There is absolutely nothing new we can tell you about tonight’s episode of Fringe. Not because we don’t know anything. It’s because we happen to know everything, as we were lucky enough to see “Immortality” in advance. We can confirm as accurate the one thing you probably already know (that the story is set in the “over there” world, home to war-mongering mastermind Walternate and secret agent Fauxlivia) and the one thing that’s been gossiped about all week (that something game-changingish does indeed go down) — and we’re going to leave it like that.
So let’s cut to the chase: Last week, we said that if you sent us questions for Joshua Jackson, we would get on the phone with him and get answers for you. This week, we deliver. Fringe’s Peter Bishop spoke to us this past Monday during a break from shooting the 18th episode of the current season, and our conversation began with Jackson politely taking exception to something I wrote last week: My perception that the first half of the season was all about Olivia and the second half is all about Peter. “I don’t think that’s actually the case,” says the actor. “Our show goes season-by-season-by-themes. I’ve heard [Fringe exec producer] Jeff Pinkner describe the first season as the prologue. I think the second season was all about Walter — his guilt over kidnapping his child, having created the rift between the two universes and the moral consequences of his action. The third season, no matter what is happening on screen, is about exploring the duality of people in general and all about exploring Olivia in particular and offering insight into what makes her tick. I think that continues. It’s the season of Olivia.” I stand corrected.
Moving into your questions, Jackson wants to make one thing clear: “All of these answers are just my opinion, because I could get in trouble with the writers for looking like I’m giving things away.” That said, he offers some teases for what lies ahead. For example: “We have a couple more ‘over there’ episodes this year – the one [tonight], and one a little bit later. I don’t know what the season finale is yet, but it seems like an inevitability that we’ll be dealing with the ‘over there’ world at the end, too. We started the season with the two universes; it seems like we have to finish with the two universes.” As it happened, the most-asked question that we received from readers was answered by last week’s episode: Does Peter still have romantic feelings for Fauxlivia? According to the telepath that we met in “Concentrate and Ask Again,” the answer is yes. So we begin the Q&A proper with this follow-up question: Does Jackson think mind-scanning Simon had an accurate read on Peter’s heart?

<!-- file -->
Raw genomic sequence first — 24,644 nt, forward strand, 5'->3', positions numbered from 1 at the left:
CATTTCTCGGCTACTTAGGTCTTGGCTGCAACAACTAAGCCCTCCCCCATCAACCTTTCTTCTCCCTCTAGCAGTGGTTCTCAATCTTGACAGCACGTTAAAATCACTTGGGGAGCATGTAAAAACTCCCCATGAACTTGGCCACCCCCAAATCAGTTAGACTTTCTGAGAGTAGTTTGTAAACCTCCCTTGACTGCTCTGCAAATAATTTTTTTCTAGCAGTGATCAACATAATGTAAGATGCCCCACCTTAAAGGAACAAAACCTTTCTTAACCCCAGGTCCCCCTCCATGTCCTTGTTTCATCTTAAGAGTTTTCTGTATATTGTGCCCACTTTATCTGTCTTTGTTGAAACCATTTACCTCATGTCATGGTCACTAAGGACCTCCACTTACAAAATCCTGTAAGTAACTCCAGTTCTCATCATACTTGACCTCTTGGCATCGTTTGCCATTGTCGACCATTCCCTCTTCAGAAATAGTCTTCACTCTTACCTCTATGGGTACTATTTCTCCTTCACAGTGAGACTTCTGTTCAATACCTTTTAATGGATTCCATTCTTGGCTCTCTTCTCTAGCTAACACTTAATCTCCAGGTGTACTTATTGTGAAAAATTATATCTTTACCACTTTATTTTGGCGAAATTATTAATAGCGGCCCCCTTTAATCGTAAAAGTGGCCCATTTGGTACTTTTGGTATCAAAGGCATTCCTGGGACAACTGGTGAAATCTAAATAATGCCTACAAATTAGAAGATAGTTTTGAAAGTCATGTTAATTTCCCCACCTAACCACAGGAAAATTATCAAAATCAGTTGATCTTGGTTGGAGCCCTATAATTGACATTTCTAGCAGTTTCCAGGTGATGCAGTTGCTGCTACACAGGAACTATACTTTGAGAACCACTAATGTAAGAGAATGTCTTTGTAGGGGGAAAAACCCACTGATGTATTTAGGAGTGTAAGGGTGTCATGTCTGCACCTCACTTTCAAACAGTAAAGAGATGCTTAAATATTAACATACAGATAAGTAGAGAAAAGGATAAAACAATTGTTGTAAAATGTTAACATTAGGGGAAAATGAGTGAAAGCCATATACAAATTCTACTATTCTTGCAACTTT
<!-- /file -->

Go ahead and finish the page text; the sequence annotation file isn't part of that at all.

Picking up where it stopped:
JOSHUA JACKSON: I do think Peter genuinely harbors feelings for Fauxlivia. The difficulty for Peter is that he’s deeply, deeply conflicted over who it was he really fell in love with. And that continues to play itself out. He’s dealing with it the best he can. If he was being really honest, he’d have to say he’s not really sure how or what to feel. No human on Earth has ever experienced this before, so he’s trying to parse out what his feelings are and where his loyalties lie. He and Olivia have always had a complicated relationship that has only gotten more complicated this year. So I don’t think he knows where he stands.